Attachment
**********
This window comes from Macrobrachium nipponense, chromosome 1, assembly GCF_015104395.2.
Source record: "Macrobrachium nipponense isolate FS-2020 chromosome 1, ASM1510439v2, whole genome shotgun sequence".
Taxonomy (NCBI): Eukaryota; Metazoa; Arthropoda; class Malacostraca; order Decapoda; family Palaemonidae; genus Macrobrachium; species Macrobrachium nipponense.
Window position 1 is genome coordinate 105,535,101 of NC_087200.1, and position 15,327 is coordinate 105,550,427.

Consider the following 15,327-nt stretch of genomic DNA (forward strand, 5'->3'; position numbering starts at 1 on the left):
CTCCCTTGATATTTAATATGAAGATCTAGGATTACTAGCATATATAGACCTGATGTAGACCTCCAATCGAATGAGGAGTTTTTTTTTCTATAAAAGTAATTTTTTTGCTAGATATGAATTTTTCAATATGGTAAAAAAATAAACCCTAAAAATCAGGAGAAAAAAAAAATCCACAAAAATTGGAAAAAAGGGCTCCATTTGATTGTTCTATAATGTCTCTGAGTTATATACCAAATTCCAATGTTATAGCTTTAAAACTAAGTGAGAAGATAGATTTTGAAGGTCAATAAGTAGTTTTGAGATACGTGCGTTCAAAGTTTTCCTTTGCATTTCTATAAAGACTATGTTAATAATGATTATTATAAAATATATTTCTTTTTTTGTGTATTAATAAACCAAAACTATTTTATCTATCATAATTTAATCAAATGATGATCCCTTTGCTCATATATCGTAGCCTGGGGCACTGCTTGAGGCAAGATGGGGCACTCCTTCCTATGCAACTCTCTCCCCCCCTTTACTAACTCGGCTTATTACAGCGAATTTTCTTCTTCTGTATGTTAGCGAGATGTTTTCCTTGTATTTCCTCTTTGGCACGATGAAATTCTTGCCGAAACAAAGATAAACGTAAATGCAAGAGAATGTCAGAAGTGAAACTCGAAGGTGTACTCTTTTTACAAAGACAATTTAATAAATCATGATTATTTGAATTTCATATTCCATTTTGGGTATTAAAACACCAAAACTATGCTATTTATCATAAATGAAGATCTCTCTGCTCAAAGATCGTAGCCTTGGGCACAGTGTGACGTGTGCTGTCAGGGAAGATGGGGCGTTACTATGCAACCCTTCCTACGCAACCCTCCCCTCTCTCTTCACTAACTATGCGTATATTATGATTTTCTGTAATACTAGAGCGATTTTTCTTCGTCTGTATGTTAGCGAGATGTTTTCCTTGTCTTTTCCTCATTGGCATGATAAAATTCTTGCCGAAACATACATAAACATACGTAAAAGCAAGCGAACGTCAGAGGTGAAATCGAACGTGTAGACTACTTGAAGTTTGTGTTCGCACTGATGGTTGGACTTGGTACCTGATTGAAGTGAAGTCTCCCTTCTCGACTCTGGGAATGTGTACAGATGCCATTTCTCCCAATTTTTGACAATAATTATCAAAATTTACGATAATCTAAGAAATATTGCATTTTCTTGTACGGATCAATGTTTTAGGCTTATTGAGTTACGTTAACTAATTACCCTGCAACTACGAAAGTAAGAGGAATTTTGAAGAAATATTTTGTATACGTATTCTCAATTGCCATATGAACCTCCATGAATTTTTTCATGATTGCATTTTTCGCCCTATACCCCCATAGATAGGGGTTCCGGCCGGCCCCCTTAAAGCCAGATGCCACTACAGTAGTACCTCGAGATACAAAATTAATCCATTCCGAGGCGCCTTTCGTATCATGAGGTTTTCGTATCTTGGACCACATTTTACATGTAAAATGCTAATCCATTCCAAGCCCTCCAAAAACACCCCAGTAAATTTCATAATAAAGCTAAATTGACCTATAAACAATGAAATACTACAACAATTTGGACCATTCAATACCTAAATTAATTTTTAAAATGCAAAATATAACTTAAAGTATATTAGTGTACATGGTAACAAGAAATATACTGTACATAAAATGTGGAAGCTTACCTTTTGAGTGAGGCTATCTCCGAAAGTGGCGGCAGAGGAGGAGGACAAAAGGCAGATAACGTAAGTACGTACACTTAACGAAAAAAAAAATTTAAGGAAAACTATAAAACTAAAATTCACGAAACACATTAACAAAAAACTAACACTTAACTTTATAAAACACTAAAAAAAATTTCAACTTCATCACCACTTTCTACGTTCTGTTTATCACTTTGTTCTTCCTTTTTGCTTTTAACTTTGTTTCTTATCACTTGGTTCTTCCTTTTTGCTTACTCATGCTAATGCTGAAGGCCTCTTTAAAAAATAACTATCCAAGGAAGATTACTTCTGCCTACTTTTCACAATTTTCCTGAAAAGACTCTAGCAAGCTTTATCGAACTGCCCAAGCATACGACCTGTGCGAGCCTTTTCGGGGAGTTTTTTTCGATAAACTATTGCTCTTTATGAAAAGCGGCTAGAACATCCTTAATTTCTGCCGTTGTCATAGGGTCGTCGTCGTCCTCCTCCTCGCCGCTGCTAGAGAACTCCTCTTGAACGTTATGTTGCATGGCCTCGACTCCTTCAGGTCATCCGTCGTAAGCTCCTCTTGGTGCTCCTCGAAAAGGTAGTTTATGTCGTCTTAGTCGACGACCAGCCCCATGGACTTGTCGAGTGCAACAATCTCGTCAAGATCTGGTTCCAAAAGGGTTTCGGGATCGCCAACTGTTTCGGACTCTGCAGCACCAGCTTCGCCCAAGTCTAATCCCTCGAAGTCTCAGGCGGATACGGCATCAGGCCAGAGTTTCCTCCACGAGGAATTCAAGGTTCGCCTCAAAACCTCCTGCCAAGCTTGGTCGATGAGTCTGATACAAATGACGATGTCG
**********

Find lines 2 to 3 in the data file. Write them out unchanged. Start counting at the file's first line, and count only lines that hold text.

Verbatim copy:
Source record: "Macrobrachium nipponense isolate FS-2020 chromosome 1, ASM1510439v2, whole genome shotgun sequence".
Taxonomy (NCBI): Eukaryota; Metazoa; Arthropoda; class Malacostraca; order Decapoda; family Palaemonidae; genus Macrobrachium; species Macrobrachium nipponense.